There has always been seasonal migration in the chili plucking season to Andhra. A lot of people -- from Delhi University, JNU who have gone there have said they are migrants for employment -- but then tell me if there are 5 lakh (500,000 migrants (fleeing to Andhra), won't the collector of Warangal and Khammam (in Andhra Pradesh)start shouting for help?

If there are so many refugees there, won't the government start asking the Government of India to give them money to tackle them? They have said, yes, they are migrants -- but have they said there are 3, 4, 5 lakhs?

Those who are influenced by the Maoists are depending on reports that are not totally impartial but since the police over the years has had low credibility you don't accept it.

What has been the strategy in Naxal-affected areas so far?

We identified the ambush points. We were getting inputs that the Maoists were getting more militarised in their camps, so we had to hit the camps -- at least unsettle them and destroy the camps.

When we started moving in a lot of people started going back to the villages, at least those villages where the relief camps had been set up so we felt we could still win back people. We did a very strong jan jagran abhiyan (people's awareness camps), where police officers went to the village market and spoke to the people.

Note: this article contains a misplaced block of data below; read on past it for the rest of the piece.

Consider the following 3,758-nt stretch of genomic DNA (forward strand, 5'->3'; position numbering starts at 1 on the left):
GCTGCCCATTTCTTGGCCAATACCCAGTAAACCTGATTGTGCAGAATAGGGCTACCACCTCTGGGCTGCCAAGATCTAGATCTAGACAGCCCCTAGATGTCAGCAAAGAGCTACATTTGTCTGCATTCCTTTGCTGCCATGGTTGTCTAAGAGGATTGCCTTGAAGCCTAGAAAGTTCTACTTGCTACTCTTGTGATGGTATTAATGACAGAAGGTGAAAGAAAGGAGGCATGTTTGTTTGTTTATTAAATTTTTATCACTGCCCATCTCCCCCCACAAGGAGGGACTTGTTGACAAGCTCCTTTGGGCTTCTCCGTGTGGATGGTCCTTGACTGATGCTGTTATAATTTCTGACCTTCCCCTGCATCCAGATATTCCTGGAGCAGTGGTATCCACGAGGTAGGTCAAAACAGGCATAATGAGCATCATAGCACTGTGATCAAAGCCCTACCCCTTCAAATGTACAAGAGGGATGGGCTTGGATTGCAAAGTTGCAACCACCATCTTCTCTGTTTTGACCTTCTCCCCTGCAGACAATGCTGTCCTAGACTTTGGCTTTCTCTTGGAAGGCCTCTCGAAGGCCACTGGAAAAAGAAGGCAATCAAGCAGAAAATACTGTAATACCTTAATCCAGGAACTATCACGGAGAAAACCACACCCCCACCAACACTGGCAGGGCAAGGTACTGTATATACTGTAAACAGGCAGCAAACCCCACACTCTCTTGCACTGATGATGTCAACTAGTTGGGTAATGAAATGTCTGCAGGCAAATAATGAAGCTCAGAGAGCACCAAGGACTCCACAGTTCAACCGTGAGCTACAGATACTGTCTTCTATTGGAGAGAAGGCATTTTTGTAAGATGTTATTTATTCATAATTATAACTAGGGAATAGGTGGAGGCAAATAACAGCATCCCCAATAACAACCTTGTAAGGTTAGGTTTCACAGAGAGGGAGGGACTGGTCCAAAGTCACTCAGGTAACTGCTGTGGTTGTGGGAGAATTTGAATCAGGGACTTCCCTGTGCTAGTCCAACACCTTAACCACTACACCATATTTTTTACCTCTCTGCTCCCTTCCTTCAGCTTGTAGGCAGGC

Gradually villagers started taking us to dumps of arms. We entered Abujmarh, had meals with the villagers there -- that kind of thing...

This had not happened before?

Not in such a systematic way. Once we started doing this the Naxalites got rattled because we were not only fighting a gun battle but were trying to wean away a section of people who were actually in the periphery area.

We also started educating people about Naxal violence with photos of their atrocities in the district headquarters.

Image: Tribals at a fair in Raipur. Photograph: Seema Pant.